The two side-long pieces presented on this LP began from a chance encounter in a specific geographic location (documented in the photographs that grace the record’s sleeve). Exploring California’s Mojave desert with a friend, Dunscombe made the unlikely discovery of a tangle of quarter-inch tape snared on a cactus. The digitised version of this tape, variously edited and processed, as well as Dunscombe’s own transcription and embellished performance of some of its material on Hammond organ, makes up one of the main ingredients of the LP’s first side. The other is a field recording of the area outside the ghost town of Ludlow, where the tape was found, where haunted silence is punctuated by freight trains and clusters of explosions from gold mines and the local marine corps. Far from any kind of documentary approach, the resulting composition reaches back to the smeared atmospherics and overdriven tape crunch of Hands To, Small Cruel Party or Joe Colley, before the Hammond organ rises up to cast a spectral shimmer reminiscent of 1960s tape music classics like Arne Nordheim’s ‘Warszawa’.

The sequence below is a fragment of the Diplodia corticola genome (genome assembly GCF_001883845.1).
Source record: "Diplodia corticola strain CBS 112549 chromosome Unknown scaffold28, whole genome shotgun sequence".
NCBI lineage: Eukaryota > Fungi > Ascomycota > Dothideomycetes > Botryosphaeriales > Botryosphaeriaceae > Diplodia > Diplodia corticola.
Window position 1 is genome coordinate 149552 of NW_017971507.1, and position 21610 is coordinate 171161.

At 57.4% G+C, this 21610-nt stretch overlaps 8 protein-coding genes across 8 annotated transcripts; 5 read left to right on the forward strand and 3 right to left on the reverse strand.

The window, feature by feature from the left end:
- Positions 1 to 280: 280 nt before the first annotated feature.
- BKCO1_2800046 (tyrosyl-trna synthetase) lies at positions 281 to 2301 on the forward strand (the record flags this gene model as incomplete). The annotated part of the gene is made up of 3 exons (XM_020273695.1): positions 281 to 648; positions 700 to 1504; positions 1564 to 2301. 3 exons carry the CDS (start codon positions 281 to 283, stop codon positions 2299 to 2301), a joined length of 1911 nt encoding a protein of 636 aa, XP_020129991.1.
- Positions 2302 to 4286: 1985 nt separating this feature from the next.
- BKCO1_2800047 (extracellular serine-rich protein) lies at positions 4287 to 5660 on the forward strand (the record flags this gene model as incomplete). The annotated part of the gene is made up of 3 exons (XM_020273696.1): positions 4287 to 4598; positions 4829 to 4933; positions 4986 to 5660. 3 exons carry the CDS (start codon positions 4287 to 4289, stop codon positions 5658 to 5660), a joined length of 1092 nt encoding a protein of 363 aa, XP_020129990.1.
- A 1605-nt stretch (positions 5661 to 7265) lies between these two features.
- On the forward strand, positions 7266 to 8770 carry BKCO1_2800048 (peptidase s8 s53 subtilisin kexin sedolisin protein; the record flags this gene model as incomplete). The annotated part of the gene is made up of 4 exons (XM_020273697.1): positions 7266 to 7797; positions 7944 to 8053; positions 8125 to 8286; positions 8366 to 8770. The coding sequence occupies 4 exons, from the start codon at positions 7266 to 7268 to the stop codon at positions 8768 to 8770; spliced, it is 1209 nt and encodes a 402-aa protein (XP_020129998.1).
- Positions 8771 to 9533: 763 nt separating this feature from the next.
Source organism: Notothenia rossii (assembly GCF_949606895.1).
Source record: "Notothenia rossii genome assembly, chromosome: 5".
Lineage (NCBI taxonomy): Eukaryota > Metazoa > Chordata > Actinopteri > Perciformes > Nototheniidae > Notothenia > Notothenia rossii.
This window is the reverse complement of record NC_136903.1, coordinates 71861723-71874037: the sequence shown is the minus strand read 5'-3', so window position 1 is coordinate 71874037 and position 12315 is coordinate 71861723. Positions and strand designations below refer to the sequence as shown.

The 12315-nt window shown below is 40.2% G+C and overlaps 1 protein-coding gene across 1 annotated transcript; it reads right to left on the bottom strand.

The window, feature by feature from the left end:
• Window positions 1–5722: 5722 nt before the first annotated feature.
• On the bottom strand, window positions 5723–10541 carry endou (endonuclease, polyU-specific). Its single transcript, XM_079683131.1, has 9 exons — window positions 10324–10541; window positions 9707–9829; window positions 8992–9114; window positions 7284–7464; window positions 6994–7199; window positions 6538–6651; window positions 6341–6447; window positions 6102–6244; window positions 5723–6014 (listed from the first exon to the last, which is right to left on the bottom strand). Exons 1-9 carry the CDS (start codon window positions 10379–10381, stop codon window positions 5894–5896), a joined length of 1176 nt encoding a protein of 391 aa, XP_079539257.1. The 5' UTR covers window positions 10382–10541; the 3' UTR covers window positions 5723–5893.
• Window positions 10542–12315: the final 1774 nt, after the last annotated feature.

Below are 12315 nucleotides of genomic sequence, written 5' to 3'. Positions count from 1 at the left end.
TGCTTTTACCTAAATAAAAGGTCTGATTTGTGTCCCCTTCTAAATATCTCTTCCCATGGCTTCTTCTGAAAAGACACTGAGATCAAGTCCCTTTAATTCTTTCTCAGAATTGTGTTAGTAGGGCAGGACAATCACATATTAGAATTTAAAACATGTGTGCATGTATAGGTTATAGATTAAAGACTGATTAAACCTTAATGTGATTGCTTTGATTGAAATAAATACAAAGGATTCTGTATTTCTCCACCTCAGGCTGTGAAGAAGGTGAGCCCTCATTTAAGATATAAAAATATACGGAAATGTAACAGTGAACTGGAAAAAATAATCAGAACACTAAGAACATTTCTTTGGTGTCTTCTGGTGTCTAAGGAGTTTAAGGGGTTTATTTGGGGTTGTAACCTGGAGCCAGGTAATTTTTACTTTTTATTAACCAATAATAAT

On ‘Desert Disco’ (its title perhaps a clue to the content of the mysterious tape), Dunscombe zeroes in on a single fragment of the tape, accompanying it with analogue synthesis to craft an immersive work based on a single chord. Throughout the course of this work, the monolithic opening sonority gradually splits apart, revealing an infinity of rhythmically phasing lines that swarm like a cloud of insects and patter like falling rain, placing Dunscombe’s piece in a lineage of patient electronic exploration that includes landmarks like Costin Miereanu’s Derives and the contemporary work of Jim O’Rourke.